With the release of Ratchet & Clank: Rift Apart barely in the rearview mirror, it’s difficult to imagine a 3D platformer capable of pushing gameplay boundaries even further. Developer Double Fine’s long-awaited Psychonauts 2, however, manages to do just that.
A sequel to the wildly original 2005 cult hit, Psychonauts 2 once again follows Razputin “Raz” Aquato, a young boy with gifted psychic powers who runs away from the circus to join the titular psychic agency and fend off evil-doers. Though it’s been 16 years since we last saw Raz, writer and game director Tim Schafer does not skip a beat. Not only does the story pick up where the original left off — with Raz and his friends on a mission to rescue Psychonauts leader Truman Zanotto from the clutches of evil ex-dentist Dr. Loboto — but Schafer also effortlessly recaptures Raz’s personality and irresistible charm.
Like Rift Apart, this game largely succeeds due to its stellar technical quality and wit as well as its humorous yet touching storylines. What sets Psychonauts 2 apart, however, is Schafer’s ability to deftly deal with darker, more disturbing subjects without compromising on the light, heartwarming tone and overall messaging.
Experiencing the game through Raz’s perspective, players delve into the minds of other characters to quite literally sort their issues out. Abstract concepts, such as doubt and regret, are literalized into dangerous enemies that Raz must fend off in between collecting anthropomorphic pieces of emotional baggage or breaking open vaults of repressed memories.
Each brain Raz delves into has its own unique mental block to clear or deep-seated trauma to overcome, and each world’s puzzle is crafted with a distinctively captivating spirit, making for a gameplay experience that fearlessly refreshes itself before any element can get old. In one exceptional early stage, Raz must help a man overcome his fear of being judged by guiding him to victory in a high-pressure game show that takes place within his mind.
As with the original game, much of Psychonauts 2 deals directly with mental illness, which is portrayed with great depth and understanding. In a perfect synchrony of gameplay and narrative, as Raz solves platforming and combat puzzles in characters’ minds, players learn more about the characters. Soon, players begin to see former antagonists as rounded, complex individuals driven by relatable, if not particularly admirable motives.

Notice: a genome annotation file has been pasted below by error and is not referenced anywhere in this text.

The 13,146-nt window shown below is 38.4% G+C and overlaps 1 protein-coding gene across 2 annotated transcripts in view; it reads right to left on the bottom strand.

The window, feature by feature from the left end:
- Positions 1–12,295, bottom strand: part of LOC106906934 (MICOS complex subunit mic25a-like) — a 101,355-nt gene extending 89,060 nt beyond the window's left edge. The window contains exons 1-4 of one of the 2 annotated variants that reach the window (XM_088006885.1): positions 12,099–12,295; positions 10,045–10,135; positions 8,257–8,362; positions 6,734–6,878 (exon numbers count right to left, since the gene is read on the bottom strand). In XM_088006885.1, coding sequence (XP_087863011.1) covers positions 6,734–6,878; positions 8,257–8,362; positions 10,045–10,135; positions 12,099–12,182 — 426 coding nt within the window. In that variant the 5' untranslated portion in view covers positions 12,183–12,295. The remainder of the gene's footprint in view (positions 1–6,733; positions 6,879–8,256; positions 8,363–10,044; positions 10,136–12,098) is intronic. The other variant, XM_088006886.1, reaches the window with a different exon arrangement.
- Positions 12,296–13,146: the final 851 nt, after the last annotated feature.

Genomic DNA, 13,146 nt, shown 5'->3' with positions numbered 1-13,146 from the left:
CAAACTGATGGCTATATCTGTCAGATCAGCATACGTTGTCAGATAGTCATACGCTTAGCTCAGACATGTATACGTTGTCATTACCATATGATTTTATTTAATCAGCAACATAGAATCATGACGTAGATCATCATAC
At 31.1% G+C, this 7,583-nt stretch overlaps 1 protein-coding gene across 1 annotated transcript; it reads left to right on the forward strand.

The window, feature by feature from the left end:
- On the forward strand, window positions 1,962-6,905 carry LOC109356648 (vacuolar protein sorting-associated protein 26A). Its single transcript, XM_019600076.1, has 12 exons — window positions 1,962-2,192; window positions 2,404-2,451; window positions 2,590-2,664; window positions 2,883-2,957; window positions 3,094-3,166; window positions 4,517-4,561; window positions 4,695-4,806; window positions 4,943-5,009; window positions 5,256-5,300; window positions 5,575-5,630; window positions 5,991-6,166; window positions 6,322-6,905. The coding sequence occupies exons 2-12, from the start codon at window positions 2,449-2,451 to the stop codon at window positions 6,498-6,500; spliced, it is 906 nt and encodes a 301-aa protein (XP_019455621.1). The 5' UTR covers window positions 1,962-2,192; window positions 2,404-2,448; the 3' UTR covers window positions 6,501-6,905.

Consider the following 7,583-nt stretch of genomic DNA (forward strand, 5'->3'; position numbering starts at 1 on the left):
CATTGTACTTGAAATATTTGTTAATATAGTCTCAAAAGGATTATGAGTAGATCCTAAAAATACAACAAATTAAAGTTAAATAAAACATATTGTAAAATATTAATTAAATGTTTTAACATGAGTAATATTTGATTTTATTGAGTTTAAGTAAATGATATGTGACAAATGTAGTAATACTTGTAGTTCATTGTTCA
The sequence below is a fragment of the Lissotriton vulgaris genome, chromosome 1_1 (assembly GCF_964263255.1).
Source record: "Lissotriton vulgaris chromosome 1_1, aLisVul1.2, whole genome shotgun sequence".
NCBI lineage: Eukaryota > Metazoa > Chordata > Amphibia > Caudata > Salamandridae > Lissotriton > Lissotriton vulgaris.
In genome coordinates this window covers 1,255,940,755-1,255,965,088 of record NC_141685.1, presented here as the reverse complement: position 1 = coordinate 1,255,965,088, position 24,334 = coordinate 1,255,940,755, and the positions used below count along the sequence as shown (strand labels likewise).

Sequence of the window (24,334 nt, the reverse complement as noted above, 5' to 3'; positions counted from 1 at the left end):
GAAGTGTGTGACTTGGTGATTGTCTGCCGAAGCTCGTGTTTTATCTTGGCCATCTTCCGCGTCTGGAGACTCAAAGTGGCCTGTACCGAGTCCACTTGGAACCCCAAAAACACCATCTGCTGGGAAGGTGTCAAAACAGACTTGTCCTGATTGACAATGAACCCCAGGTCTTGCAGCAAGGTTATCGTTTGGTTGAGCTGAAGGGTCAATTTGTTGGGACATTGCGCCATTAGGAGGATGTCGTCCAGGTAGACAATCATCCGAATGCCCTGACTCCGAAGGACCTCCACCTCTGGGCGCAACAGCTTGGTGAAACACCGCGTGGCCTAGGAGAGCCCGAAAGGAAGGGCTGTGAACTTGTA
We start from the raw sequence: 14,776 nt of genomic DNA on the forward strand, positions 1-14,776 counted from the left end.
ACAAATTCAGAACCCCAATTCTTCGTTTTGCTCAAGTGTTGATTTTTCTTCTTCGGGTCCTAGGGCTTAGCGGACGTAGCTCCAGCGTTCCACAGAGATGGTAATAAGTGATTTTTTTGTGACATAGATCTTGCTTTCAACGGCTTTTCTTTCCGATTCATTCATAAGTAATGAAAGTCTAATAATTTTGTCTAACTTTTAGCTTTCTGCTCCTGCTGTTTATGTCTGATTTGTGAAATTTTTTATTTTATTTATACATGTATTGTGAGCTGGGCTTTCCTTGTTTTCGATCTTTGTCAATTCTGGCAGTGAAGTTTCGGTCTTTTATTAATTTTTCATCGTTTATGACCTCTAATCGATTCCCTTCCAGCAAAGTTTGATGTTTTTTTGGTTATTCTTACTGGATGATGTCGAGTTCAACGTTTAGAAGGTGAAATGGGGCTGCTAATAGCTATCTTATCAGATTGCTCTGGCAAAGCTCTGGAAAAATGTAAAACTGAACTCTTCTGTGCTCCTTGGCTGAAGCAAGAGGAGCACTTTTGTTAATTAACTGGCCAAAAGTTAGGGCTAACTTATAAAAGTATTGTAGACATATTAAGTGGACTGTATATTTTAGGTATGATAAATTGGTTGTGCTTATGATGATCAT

While Rift Apart may still triumph in terms of pure technical detail, Psychonauts 2’s art style is not only far more eye-catching, but its stylized reality is more deeply in tune with its story’s larger themes. Full of vibrant hues and paradoxical, psychedelic imagery, Psychonauts 2 features some of the greatest level design in gaming history, evident both in the excellent mental stages — to which players feel compelled to return even after solving — and in the sprawling, gorgeous open world map that composes the game’s reality. That Psychonauts 2 can make Rift Apart feel dated in comparison is a testament to the strength of its strikingly imaginative platforming gameplay.
The exuberant art style extends to character design and animation as well. Raz’s complex emotions are perfectly conveyed through his heightened facial expressions and cartoon mannerisms. His character quirks become apparent in idle animations and subtle reactions to gameplay permutations, each of which show a laudable attention to detail in world and character building.
Psychonauts 2’s gameplay also benefits from the wild arsenal of psychic abilities it trains players to use. Players can use revamped classics from the first game, such as levitation to rapidly traverse mind-bending obstacle courses, telekinesis to fire bad ideas back at the enemies that generated them and pyrokinesis to burn away doubts. In addition, there are new powers that open strange gameplay possibilities. The first, Mental Connection, allows players to grapple between two unrelated thoughts in a character’s head, thereby potentially changing their opinions on subjects as gravely important as sandals with socks and human mortality.
In a time when many new releases are unnecessarily cynical, Psychonauts 2 is a rare gem — a technical masterpiece bolstered by humorous, warm storytelling that uses its narrative to promote positive discussions of mental health.
This review is based on the PC version of Psychonauts 2.
Contact Neil Haeems at [email protected].